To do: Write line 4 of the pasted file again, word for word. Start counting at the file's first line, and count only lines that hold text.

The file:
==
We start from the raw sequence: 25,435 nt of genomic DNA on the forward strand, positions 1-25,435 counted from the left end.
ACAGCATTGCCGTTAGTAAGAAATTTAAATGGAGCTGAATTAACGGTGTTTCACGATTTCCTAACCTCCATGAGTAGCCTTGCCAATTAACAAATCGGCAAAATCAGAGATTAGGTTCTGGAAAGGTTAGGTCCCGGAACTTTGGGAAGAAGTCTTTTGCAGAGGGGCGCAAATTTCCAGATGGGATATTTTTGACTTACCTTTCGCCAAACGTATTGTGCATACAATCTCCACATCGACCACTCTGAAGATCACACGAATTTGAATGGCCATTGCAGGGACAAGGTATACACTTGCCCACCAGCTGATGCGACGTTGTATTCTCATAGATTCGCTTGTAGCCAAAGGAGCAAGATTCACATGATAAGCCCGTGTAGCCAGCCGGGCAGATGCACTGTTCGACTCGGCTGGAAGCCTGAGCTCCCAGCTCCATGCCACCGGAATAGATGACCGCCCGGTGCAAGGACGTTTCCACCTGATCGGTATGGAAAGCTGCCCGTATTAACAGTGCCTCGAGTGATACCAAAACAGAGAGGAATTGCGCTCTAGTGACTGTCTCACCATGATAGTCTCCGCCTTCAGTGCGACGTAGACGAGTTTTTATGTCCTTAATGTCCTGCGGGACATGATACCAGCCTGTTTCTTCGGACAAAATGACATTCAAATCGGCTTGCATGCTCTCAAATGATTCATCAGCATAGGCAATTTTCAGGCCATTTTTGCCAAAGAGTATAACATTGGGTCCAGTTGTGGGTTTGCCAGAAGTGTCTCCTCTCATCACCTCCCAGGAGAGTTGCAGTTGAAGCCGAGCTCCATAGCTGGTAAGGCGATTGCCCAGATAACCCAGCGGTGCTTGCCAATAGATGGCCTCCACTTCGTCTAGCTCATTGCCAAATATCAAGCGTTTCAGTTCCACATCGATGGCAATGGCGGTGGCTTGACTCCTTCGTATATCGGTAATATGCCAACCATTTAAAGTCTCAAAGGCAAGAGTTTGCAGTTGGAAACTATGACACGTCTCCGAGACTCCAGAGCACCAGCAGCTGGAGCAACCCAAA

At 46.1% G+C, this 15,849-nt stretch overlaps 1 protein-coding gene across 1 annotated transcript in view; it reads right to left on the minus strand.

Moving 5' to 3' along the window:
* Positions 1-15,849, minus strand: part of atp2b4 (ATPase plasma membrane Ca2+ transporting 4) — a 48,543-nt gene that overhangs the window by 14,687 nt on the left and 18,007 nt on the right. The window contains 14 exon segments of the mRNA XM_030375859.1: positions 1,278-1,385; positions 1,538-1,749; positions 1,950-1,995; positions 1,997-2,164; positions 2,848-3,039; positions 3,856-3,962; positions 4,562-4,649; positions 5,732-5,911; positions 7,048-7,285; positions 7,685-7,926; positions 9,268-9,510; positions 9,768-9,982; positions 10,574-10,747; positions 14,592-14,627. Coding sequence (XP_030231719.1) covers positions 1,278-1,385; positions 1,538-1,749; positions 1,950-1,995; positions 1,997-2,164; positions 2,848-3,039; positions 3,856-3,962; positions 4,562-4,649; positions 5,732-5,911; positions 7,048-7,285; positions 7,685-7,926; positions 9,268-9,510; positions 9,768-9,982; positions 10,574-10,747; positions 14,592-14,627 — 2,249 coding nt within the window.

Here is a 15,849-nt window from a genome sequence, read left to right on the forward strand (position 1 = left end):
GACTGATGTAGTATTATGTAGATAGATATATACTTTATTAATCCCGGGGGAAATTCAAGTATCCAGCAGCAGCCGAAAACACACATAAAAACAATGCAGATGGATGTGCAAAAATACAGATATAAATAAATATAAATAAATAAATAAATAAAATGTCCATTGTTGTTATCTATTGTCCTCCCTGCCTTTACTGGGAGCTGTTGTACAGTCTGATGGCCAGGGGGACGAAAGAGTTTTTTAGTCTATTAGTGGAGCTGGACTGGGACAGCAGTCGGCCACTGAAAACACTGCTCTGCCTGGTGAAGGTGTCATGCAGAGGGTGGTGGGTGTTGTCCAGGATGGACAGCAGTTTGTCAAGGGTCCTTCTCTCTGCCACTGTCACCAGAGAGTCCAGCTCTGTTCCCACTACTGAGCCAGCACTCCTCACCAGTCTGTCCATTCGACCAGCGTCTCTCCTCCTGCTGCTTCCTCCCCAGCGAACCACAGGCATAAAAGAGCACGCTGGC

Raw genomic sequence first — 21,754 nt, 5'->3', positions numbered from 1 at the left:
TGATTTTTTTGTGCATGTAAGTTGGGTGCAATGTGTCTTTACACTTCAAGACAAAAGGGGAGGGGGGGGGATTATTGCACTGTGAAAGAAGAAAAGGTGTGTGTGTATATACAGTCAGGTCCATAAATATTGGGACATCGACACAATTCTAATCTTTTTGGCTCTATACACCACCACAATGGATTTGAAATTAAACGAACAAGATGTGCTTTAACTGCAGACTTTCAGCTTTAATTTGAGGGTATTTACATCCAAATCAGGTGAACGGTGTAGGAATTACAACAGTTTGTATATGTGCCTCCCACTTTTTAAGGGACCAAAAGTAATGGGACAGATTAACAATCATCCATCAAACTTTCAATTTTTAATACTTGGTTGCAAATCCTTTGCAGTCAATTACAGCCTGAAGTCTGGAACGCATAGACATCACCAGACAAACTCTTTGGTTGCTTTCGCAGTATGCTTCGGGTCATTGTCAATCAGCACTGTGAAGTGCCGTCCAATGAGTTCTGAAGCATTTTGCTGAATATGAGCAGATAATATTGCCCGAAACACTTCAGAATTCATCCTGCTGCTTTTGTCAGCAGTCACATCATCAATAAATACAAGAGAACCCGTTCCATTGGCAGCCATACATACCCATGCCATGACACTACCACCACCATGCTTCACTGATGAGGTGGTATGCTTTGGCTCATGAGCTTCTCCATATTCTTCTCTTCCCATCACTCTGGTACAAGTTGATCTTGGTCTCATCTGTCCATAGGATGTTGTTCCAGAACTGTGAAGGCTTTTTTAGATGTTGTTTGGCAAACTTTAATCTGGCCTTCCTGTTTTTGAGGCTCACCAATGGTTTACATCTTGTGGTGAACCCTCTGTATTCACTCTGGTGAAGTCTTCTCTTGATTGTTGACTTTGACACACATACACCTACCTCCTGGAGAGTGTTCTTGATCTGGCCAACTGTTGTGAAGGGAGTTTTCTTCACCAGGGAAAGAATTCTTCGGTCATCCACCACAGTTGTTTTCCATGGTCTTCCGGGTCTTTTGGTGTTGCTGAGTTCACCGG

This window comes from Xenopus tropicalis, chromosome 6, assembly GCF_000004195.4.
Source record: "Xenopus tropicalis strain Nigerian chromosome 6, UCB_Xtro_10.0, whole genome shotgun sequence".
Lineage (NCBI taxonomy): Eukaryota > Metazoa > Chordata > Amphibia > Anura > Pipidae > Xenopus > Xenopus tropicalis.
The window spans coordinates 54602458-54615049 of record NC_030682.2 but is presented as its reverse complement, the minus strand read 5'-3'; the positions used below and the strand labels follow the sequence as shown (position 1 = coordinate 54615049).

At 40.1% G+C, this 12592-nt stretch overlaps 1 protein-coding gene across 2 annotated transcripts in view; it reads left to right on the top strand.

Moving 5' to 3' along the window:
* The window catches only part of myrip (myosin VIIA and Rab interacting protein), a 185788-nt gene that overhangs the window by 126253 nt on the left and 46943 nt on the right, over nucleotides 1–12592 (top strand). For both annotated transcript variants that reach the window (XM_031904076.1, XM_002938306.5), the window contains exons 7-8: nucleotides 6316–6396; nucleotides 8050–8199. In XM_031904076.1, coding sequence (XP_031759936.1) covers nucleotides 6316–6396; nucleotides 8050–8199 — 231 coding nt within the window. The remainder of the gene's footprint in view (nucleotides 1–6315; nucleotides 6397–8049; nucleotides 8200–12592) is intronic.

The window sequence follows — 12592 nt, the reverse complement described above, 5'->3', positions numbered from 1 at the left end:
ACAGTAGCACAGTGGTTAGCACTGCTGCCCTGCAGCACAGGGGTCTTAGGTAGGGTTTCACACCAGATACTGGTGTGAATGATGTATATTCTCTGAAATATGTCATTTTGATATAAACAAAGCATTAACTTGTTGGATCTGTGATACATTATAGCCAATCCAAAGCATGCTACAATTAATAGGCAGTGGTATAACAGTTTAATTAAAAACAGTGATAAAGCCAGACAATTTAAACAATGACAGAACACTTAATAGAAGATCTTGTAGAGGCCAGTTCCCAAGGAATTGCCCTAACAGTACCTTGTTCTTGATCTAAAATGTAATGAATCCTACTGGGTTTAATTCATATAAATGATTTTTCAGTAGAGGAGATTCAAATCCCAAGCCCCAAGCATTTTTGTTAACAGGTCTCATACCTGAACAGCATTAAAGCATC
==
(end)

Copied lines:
Moving 5' to 3' along the window: